Despite currently healthy property fundamentals, we believe our findings clearly show that hotels are more volatile than the other major property types that collateralize CMBS transactions. While hotel demand is dependent on many factors, hotel sector revenues exhibit nearly a 1:1 inverse correlation with unemployment rates. If employment levels falter, hotel revenues will likely quickly follow. This volatility, coupled with the sector’s low cash flow margins, results in loan-level metrics that demonstrate more volatile DSCs, higher default rates when DSCs fall below 1.0x, and lower recovery rates relative to the other major CMBS property types.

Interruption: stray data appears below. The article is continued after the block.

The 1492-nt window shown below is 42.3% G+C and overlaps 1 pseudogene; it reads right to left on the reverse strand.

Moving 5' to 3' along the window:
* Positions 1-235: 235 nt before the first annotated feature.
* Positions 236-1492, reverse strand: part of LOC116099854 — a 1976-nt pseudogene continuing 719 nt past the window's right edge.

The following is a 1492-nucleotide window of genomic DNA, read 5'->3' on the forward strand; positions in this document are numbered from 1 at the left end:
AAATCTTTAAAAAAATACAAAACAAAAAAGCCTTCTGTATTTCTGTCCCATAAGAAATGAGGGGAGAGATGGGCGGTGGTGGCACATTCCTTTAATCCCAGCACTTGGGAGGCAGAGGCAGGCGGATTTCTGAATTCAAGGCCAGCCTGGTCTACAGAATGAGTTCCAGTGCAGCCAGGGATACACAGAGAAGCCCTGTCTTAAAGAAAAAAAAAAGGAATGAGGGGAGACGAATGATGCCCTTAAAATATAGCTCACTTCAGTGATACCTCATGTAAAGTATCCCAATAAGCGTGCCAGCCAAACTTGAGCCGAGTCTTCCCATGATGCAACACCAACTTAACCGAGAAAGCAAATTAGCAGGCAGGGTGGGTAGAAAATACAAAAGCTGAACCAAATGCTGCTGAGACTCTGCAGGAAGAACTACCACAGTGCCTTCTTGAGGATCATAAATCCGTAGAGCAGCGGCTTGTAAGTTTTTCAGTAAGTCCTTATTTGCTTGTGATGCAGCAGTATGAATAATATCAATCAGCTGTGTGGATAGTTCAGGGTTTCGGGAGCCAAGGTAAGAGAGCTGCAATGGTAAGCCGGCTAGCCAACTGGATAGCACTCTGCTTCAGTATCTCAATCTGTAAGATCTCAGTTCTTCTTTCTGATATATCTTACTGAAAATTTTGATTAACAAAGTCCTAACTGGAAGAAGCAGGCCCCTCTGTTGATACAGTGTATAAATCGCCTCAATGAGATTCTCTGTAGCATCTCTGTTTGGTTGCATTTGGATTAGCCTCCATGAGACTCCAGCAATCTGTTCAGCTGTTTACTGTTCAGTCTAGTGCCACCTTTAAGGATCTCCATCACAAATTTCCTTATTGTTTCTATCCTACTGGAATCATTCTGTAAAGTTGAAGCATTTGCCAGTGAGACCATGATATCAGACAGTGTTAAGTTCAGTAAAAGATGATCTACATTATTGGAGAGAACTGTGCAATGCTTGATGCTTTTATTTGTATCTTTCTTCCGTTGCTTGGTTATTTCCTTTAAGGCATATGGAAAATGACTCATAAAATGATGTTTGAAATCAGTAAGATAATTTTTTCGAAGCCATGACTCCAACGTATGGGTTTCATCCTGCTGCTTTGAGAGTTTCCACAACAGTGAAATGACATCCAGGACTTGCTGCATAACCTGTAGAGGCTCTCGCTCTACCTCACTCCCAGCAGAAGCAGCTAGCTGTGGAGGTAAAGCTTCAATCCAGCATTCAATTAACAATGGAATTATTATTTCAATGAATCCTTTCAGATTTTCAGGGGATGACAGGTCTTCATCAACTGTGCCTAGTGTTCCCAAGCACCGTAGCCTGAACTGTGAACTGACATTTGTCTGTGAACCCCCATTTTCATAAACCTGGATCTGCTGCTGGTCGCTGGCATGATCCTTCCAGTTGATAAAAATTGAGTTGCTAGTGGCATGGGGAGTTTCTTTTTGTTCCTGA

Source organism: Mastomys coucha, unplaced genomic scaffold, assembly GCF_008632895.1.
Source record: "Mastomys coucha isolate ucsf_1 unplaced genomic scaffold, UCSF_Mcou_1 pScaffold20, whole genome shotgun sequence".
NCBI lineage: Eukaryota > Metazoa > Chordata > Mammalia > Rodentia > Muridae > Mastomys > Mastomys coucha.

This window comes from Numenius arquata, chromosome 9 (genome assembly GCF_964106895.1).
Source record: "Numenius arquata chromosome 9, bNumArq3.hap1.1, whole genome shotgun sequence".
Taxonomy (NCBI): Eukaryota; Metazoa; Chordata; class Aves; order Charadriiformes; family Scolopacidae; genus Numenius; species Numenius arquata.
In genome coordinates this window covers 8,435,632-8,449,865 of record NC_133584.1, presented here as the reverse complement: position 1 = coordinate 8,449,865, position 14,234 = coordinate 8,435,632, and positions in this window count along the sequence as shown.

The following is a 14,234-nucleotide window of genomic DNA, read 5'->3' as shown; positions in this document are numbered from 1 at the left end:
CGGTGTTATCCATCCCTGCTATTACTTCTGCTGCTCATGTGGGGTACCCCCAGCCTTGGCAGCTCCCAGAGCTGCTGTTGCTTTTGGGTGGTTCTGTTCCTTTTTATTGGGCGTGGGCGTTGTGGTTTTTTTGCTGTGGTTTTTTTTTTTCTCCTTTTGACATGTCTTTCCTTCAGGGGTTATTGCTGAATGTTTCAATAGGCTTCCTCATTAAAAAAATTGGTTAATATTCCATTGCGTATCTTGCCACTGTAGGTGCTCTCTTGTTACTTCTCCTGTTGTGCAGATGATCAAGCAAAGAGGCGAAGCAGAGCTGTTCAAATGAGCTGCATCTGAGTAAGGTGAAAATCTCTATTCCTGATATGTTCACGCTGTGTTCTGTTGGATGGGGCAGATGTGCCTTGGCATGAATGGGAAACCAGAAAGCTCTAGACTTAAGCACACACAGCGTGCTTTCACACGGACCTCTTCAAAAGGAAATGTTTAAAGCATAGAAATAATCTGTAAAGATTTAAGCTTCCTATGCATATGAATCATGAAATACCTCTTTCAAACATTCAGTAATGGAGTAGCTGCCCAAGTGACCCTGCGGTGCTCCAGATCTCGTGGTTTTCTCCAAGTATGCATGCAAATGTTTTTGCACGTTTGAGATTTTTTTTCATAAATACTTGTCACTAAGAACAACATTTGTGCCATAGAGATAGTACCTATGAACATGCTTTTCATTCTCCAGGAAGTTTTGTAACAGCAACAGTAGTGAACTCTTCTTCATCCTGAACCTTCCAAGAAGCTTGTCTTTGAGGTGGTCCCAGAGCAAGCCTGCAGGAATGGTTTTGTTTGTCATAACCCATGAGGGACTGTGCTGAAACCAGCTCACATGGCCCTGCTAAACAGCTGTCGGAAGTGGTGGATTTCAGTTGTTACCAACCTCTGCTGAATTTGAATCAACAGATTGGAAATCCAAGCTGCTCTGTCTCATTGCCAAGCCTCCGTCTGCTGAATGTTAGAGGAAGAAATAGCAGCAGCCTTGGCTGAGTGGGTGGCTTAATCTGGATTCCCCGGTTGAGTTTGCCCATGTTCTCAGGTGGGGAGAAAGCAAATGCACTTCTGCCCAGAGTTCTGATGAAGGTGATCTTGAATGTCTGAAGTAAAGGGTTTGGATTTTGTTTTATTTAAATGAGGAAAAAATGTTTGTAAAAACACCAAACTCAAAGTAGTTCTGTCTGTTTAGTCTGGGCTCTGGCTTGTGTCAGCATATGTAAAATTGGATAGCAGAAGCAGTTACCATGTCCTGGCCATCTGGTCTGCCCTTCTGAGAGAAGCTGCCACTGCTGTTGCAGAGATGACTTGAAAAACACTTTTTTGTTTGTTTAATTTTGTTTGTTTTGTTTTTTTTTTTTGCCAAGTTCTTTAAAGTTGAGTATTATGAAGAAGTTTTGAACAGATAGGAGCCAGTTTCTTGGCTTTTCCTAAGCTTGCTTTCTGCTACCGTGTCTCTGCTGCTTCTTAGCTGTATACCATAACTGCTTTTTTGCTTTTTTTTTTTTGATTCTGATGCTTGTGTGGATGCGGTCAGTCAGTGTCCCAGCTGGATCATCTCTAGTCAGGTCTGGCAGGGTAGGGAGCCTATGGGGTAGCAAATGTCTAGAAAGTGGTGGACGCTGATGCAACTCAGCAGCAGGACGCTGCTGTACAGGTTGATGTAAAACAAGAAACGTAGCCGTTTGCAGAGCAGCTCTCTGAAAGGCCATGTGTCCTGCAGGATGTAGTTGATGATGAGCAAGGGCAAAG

While the percentage of hotel loans contributed to CMBS transactions continues its upward trajectory, it is our view that caution is warranted when analyzing this property type. Our analysis of hotel properties aims to derive a sustainable net cash flow and value that can endure both upward and downward market fluctuations, typically reflecting more conservative RevPAR assumptions than what recent market conditions and property performance may indicate. Additionally, our stand-alone loan-to-value thresholds, which are used to determine expected principal recoveries in the event of default, are significantly more conservative for hotel properties (e.g., 35.0% at the ‘AAA’ rating level compared to 47.5%-50.0% for the other four property types). As a result, a collateral pool with a higher percentage of hotel loans will typically require higher credit enhancement levels up and down the capital structure based on our analysis.